Country: Nature Notes

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The Independent Culture
FOR THE past couple of weeks, pairs of magpies have been squabbling to establish territories, and now they are hard at work building nests. They take elaborate safety precautions, carefully choosing sites in thick thorn bushes or in the tops of high trees.

A bird's nest is an amazingly strong structure: the cup, in the centre of a mass of sticks, is lined with dried mud, and a dome of twigs raised above it protects the sitting hen from predators such as peregrine falcons.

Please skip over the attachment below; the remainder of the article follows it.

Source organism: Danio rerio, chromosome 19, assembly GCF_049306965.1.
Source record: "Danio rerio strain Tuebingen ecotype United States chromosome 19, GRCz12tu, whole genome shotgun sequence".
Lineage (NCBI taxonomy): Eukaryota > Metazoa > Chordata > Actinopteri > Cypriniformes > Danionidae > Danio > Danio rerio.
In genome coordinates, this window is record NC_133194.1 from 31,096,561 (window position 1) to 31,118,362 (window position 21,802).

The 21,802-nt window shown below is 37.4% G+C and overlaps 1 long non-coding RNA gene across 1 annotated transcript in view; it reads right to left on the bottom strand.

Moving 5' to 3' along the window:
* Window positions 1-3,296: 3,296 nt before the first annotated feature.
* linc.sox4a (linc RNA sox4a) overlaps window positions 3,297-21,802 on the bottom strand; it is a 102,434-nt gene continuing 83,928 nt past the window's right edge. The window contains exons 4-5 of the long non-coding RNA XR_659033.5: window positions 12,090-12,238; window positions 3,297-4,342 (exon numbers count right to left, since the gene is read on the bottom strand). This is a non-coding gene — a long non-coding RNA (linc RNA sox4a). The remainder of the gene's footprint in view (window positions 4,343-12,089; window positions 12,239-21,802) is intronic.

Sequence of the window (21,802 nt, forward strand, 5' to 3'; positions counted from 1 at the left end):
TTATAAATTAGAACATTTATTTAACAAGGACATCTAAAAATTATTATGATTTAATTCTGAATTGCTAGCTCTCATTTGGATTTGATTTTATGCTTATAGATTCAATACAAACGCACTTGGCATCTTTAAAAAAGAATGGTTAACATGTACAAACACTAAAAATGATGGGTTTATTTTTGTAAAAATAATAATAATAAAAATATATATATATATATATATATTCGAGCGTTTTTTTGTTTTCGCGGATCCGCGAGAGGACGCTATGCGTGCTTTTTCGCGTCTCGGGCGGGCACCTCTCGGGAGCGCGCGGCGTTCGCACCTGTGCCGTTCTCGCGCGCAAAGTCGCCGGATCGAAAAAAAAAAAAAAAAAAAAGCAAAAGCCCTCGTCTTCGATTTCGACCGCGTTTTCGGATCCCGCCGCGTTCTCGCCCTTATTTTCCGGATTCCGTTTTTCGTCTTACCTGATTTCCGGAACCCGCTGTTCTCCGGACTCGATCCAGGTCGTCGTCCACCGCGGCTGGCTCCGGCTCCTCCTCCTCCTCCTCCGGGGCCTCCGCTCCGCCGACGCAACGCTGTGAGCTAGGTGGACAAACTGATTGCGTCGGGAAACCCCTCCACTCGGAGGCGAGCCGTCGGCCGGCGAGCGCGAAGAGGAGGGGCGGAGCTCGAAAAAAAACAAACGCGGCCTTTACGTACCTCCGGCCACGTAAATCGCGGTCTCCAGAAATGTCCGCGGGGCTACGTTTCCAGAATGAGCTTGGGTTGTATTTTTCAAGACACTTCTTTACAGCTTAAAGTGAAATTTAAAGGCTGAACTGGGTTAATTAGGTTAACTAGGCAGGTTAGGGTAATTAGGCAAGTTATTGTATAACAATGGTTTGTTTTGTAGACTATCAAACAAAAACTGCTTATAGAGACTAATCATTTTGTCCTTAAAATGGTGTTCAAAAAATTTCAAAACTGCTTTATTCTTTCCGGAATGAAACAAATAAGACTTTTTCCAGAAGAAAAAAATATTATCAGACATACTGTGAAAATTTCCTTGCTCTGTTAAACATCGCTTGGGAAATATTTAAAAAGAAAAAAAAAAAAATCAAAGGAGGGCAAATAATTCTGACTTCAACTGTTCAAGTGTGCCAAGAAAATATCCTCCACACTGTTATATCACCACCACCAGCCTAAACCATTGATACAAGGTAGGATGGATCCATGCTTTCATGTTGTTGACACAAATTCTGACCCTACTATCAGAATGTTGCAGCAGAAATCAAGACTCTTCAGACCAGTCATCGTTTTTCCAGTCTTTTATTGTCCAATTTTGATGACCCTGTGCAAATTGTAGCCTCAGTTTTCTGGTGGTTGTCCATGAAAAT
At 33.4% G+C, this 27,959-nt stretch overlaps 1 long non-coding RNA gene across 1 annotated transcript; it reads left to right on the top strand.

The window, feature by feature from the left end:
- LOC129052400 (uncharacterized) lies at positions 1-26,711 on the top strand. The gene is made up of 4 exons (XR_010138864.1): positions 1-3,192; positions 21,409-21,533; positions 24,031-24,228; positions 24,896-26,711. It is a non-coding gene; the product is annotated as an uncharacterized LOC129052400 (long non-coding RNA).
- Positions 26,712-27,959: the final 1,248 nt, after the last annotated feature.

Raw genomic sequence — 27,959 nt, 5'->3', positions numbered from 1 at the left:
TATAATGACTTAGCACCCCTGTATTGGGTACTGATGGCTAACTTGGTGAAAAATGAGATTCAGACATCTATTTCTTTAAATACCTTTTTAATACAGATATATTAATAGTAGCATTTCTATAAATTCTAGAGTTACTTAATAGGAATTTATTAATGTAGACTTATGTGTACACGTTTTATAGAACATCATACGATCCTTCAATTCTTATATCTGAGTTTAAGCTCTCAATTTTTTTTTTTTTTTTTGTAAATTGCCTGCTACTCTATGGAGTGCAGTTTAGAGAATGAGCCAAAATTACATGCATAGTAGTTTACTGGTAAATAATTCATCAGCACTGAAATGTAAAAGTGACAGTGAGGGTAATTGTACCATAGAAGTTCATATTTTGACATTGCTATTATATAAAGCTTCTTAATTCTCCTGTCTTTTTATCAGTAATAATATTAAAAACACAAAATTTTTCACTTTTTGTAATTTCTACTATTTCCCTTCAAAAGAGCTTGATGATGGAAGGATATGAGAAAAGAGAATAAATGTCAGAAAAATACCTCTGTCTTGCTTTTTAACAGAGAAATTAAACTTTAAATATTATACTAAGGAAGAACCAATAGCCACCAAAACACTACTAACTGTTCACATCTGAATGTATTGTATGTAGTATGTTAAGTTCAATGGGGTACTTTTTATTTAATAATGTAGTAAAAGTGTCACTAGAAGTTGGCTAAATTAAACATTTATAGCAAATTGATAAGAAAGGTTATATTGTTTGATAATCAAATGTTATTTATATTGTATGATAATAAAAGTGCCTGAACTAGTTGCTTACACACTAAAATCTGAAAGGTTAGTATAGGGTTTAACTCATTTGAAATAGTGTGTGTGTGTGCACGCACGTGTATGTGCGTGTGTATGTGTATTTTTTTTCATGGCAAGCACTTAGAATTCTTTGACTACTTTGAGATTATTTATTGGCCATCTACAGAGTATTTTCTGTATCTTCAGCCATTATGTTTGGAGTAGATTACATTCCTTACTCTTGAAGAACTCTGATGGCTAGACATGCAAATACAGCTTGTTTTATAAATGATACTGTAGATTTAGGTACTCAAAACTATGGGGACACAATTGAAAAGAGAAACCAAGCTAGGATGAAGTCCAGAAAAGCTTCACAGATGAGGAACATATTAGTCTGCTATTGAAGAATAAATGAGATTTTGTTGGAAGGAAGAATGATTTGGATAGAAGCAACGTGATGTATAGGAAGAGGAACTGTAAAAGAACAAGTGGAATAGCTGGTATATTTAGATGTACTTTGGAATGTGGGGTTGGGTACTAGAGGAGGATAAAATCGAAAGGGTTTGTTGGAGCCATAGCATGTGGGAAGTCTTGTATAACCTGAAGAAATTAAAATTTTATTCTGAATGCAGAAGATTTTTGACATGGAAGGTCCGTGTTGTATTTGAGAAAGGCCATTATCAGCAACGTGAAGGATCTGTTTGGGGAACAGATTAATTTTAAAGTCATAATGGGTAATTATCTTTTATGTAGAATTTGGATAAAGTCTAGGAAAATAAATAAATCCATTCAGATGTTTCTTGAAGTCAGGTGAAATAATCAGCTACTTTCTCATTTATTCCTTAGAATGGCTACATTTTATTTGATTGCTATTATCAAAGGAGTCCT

Each bird generally lays four or five eggs, green mottled with brown, but research has shown that, the better the territory, the larger the clutch is liable to be.

Magpies rob the nests of smaller birds, taking the eggs and chicks in order to feed their own broods. But the British Trust for Ornithology points out that magpies are only seasonal predators, and claims that, although their numbers have trebled over the past 20 years, they are not to blame for the general decline of songbirds in this country.

Their population increase is due - at least in part - to the fact that such a great number of wild animals and birds are killed on the roads: accidents provide them with fresh carrion every single day of the year.